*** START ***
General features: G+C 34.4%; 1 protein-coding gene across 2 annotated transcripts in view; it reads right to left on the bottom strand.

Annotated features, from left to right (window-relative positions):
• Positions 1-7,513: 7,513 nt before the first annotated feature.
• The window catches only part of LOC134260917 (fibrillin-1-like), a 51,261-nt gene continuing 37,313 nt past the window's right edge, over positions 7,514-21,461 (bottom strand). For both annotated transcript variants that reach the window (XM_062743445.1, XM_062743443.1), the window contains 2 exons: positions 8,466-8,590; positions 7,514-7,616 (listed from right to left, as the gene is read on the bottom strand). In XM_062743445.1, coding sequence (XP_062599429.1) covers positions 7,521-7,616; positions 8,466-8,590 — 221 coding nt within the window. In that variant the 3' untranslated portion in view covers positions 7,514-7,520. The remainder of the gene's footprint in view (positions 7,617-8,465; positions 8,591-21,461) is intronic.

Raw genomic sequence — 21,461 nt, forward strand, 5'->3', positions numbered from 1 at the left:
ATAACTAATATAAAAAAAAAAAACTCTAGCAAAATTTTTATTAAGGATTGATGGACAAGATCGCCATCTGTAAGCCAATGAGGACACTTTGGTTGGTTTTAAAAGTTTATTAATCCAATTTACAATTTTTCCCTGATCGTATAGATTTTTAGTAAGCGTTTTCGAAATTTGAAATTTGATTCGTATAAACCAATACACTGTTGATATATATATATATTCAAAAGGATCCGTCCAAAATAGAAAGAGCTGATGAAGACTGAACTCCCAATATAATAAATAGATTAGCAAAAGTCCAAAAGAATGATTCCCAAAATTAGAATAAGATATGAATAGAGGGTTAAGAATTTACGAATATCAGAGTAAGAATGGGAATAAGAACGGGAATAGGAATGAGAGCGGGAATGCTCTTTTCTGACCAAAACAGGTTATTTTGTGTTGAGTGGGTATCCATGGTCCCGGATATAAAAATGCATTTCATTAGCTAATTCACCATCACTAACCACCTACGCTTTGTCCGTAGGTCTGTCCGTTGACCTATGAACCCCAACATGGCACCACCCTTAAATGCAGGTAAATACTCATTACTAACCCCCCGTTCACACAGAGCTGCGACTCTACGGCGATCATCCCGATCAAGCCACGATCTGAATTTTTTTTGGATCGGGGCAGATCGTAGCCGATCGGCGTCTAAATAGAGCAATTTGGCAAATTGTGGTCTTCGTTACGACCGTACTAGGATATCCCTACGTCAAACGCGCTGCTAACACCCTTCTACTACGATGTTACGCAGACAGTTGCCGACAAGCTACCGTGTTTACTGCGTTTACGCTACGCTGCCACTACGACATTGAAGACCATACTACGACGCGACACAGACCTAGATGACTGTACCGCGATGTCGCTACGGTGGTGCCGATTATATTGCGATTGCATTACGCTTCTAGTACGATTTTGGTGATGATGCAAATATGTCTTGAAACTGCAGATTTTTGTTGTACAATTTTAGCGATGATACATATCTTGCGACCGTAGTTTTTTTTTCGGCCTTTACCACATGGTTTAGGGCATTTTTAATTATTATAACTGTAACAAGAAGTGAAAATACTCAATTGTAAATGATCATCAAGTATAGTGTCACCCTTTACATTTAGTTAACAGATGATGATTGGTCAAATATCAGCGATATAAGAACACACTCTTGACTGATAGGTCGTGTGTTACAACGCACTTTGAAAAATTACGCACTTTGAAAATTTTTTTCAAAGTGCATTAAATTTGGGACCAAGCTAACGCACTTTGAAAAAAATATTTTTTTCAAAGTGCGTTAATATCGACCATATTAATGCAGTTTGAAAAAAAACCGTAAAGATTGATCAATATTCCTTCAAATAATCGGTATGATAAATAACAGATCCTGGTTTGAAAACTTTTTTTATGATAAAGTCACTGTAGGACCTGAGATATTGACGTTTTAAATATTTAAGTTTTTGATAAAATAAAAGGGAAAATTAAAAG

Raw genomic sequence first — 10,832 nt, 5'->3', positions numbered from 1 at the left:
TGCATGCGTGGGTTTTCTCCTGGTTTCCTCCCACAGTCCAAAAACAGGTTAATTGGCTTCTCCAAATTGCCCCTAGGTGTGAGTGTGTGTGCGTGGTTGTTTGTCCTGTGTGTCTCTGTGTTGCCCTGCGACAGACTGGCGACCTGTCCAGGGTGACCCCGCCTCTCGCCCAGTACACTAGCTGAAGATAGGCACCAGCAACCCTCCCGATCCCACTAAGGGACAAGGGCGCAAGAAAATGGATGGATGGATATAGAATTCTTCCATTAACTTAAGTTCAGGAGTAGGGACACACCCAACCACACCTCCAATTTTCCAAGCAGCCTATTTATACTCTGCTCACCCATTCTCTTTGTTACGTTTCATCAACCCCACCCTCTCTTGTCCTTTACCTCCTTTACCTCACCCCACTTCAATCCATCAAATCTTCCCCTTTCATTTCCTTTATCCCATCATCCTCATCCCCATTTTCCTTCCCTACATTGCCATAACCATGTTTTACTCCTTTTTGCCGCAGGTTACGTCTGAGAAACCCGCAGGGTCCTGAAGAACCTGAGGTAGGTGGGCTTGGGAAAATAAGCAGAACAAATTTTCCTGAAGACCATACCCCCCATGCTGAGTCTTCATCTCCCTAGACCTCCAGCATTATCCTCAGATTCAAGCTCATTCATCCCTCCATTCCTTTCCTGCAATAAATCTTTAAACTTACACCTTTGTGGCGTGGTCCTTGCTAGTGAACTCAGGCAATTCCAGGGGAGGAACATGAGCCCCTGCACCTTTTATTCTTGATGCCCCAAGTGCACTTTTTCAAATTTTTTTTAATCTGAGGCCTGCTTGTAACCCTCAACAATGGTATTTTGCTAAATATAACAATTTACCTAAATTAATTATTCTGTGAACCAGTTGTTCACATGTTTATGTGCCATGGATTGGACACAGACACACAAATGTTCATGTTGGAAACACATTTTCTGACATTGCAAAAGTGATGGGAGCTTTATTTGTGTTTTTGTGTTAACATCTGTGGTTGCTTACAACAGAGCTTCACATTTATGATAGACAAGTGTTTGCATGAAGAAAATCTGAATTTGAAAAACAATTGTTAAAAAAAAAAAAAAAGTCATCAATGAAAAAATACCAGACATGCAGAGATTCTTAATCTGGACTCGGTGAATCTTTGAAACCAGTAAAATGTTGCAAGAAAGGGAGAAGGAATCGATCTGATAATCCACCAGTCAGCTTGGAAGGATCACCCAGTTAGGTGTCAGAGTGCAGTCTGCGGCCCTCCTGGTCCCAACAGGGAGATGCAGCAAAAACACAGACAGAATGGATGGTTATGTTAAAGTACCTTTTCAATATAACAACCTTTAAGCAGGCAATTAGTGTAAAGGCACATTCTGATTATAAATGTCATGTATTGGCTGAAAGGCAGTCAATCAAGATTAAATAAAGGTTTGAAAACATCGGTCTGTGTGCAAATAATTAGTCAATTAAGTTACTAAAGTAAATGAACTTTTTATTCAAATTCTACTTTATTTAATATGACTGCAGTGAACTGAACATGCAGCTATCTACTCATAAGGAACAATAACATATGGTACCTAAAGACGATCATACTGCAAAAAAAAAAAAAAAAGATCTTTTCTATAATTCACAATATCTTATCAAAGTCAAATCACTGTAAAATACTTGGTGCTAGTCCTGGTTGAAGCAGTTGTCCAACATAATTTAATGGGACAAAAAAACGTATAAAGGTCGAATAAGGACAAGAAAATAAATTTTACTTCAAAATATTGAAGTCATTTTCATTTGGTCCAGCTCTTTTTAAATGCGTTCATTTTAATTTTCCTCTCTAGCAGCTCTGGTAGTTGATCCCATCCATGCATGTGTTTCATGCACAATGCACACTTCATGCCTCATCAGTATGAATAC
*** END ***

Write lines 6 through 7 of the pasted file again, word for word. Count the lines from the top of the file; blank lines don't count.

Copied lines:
ATAACTAATATAAAAAAAAAAAACTCTAGCAAAATTTTTATTAAGGATTGATGGACAAGATCGCCATCTGTAAGCCAATGAGGACACTTTGGTTGGTTTTAAAAGTTTATTAATCCAATTTACAATTTTTCCCTGATCGTATAGATTTTTAGTAAGCGTTTTCGAAATTTGAAATTTGATTCGTATAAACCAATACACTGTTGATATATATATATATTCAAAAGGATCCGTCCAAAATAGAAAGAGCTGATGAAGACTGAACTCCCAATATAATAAATAGATTAGCAAAAGTCCAAAAGAATGATTCCCAAAATTAGAATAAGATATGAATAGAGGGTTAAGAATTTACGAATATCAGAGTAAGAATGGGAATAAGAACGGGAATAGGAATGAGAGCGGGAATGCTCTTTTCTGACCAAAACAGGTTATTTTGTGTTGAGTGGGTATCCATGGTCCCGGATATAAAAATGCATTTCATTAGCTAATTCACCATCACTAACCACCTACGCTTTGTCCGTAGGTCTGTCCGTTGACCTATGAACCCCAACATGGCACCACCCTTAAATGCAGGTAAATACTCATTACTAACCCCCCGTTCACACAGAGCTGCGACTCTACGGCGATCATCCCGATCAAGCCACGATCTGAATTTTTTTTGGATCGGGGCAGATCGTAGCCGATCGGCGTCTAAATAGAGCAATTTGGCAAATTGTGGTCTTCGTTACGACCGTACTAGGATATCCCTACGTCAAACGCGCTGCTAACACCCTTCTACTACGATGTTACGCAGACAGTTGCCGACAAGCTACCGTGTTTACTGCGTTTACGCTACGCTGCCACTACGACATTGAAGACCATACTACGACGCGACACAGACCTAGATGACTGTACCGCGATGTCGCTACGGTGGTGCCGATTATATTGCGATTGCATTACGCTTCTAGTACGATTTTGGTGATGATGCAAATATGTCTTGAAACTGCAGATTTTTGTTGTACAATTTTAGCGATGATACATATCTTGCGACCGTAGTTTTTTTTTCGGCCTTTACCACATGGTTTAGGGCATTTTTAATTATTATAACTGTAACAAGAAGTGAAAATACTCAATTGTAAATGATCATCAAGTATAGTGTCACCCTTTACATTTAGTTAACAGATGATGATTGGTCAAATATCAGCGATATAAGAACACACTCTTGACTGATAGGTCGTGTGTTACAACGCACTTTGAAAAATTACGCACTTTGAAAATTTTTTTCAAAGTGCATTAAATTTGGGACCAAGCTAACGCACTTTGAAAAAAATATTTTTTTCAAAGTGCGTTAATATCGACCATATTAATGCAGTTTGAAAAAAAACCGTAAAGATTGATCAATATTCCTTCAAATAATCGGTATGATAAATAACAGATCCTGGTTTGAAAACTTTTTTTATGATAAAGTCACTGTAGGACCTGAGATATTGACGTTTTAAATATTTAAGTTTTTGATAAAATAAAAGGGAAAATTAAAAG

Raw genomic sequence first — 10,832 nt, 5'->3', positions numbered from 1 at the left: